The Facts About Chimney Fires

One of the most important and often neglected items to check off your pre-winter check list is to have your fire place or wood stove flew cleaned and inspected. It is recommended that a chimney be inspected and cleaned every year prior to its use.

Chimney fires are the result of a buildup of creosote, a carbonaceous material that promotes combustion. It’s important to understand why this material can build up. If the fires’ air supply is restricted by closing the doors too soon, by failing to open the damper wide enough, or there is a lack of sufficient make-up air, the more likely is it that creosote will form. Burning unseasoned wood can also promote creosote because so much energy is used initially just to drive off the water trapped in the cells of the logs. In the case of wood stoves, overloading the firebox with wood to get a longer burn time also contributes to creosote buildup.

Chimney Fires

Chimney fires can burn explosively – noisy and dramatic enough to be detected by neighbors or people passing by. Flames or dense black smoke may shoot from the top of the chimney. Homeowners report being startled by a low rumbling sound that reminds them of a freight train or a low flying airplane. However, some chimney fires go unnoticed altogether.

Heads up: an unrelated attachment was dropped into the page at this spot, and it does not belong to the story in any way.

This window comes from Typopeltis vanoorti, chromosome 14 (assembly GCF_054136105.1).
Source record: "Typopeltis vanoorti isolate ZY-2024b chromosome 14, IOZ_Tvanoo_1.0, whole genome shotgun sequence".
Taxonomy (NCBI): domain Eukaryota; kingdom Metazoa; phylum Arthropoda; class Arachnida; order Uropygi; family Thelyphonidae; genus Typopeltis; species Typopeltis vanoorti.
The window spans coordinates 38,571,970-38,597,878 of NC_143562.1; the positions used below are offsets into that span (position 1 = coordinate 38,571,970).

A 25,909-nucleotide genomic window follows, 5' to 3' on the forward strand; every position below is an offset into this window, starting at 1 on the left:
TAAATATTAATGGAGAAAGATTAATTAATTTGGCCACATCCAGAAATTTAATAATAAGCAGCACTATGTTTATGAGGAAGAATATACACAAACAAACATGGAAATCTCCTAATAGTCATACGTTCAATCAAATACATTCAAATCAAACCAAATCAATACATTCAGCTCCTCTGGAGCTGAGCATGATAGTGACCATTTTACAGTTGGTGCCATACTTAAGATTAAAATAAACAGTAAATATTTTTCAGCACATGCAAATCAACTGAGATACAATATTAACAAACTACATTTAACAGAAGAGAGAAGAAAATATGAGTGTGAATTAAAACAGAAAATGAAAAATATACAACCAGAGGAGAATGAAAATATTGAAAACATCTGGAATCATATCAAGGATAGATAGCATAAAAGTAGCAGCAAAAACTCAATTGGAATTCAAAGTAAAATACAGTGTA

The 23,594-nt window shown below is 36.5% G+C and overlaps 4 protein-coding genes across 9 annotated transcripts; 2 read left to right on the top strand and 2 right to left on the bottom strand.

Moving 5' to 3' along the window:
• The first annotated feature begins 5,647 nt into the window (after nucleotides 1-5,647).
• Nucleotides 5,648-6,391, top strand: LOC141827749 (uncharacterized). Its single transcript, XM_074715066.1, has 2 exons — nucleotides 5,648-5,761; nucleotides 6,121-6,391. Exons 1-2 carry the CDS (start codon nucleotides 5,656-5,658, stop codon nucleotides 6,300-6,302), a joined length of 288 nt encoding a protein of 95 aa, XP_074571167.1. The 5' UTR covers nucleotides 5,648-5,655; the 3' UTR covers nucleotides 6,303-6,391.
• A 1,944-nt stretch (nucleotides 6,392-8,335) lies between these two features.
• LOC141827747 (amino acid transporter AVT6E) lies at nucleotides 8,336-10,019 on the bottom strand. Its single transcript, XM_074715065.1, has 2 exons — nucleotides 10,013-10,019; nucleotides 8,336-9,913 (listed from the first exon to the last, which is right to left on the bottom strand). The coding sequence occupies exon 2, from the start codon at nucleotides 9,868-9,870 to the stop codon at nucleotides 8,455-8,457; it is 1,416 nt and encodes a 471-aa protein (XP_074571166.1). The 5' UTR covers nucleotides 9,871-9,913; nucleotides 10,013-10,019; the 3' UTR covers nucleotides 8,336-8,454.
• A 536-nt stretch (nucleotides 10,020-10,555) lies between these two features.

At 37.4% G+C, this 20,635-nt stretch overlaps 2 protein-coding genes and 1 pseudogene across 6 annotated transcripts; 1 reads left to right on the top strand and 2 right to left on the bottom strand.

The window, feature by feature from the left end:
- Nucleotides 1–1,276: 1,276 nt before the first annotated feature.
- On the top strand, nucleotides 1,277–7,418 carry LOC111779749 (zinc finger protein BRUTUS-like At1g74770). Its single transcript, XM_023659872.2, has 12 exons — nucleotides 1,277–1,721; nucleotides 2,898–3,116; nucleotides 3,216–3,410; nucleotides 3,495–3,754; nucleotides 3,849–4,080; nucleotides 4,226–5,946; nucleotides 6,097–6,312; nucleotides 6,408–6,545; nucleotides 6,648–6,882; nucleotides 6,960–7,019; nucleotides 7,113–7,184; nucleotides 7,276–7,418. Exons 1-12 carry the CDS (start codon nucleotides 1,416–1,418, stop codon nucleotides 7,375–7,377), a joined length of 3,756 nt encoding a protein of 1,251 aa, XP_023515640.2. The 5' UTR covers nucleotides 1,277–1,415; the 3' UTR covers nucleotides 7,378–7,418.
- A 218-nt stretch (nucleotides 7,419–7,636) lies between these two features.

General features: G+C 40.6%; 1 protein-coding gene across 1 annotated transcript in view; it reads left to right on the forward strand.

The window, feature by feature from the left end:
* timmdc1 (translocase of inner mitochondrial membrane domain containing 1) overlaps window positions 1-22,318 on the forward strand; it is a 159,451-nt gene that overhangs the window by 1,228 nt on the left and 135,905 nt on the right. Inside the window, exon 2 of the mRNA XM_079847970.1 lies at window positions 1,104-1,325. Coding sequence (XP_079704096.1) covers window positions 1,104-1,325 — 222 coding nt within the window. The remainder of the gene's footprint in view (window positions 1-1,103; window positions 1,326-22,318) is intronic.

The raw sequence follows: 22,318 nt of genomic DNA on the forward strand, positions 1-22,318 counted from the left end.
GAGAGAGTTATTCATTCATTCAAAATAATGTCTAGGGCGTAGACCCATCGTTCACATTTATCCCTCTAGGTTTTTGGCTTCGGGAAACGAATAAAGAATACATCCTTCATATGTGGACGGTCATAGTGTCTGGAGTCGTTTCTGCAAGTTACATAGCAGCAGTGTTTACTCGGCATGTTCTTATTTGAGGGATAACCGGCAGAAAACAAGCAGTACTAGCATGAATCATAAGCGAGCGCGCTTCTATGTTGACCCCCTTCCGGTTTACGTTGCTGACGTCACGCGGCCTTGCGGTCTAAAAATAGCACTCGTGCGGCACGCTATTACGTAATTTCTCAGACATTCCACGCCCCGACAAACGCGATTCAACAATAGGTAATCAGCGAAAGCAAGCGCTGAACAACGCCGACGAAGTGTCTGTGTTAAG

The high temperatures at which these fires burn (around 2,000°F) can melt mortar, crack tiles, cause liners to collapse and damage the outer masonry material. Double walled stainless-steel flue pipe, which is todays standard, is a lot less susceptible to damage. But over time, it will degrade if it has been exposed to an undetected flue fire. Older pipes, however, cannot withstand extreme temperatures and can warp, buckle and even burn through. Sections can separate from vibrations created by air turbulence during a fire.

If you experience a chimney fire, it’s very important to call 911 immediately. These fires progress rapidly and usually have gone undetected for a while. Put water on the fire, not to extinguish it, but to drive steam up the pipe in hopes it will cool the flue pipe. If you suspect the fire has breached the pipe and is now in the wall, roof or soffit, it’s time to begin your emergency evacuation plan.

Preventative maintenance gives peace of mind.

-Mike Quinones, Fire & Safety Information Coordinator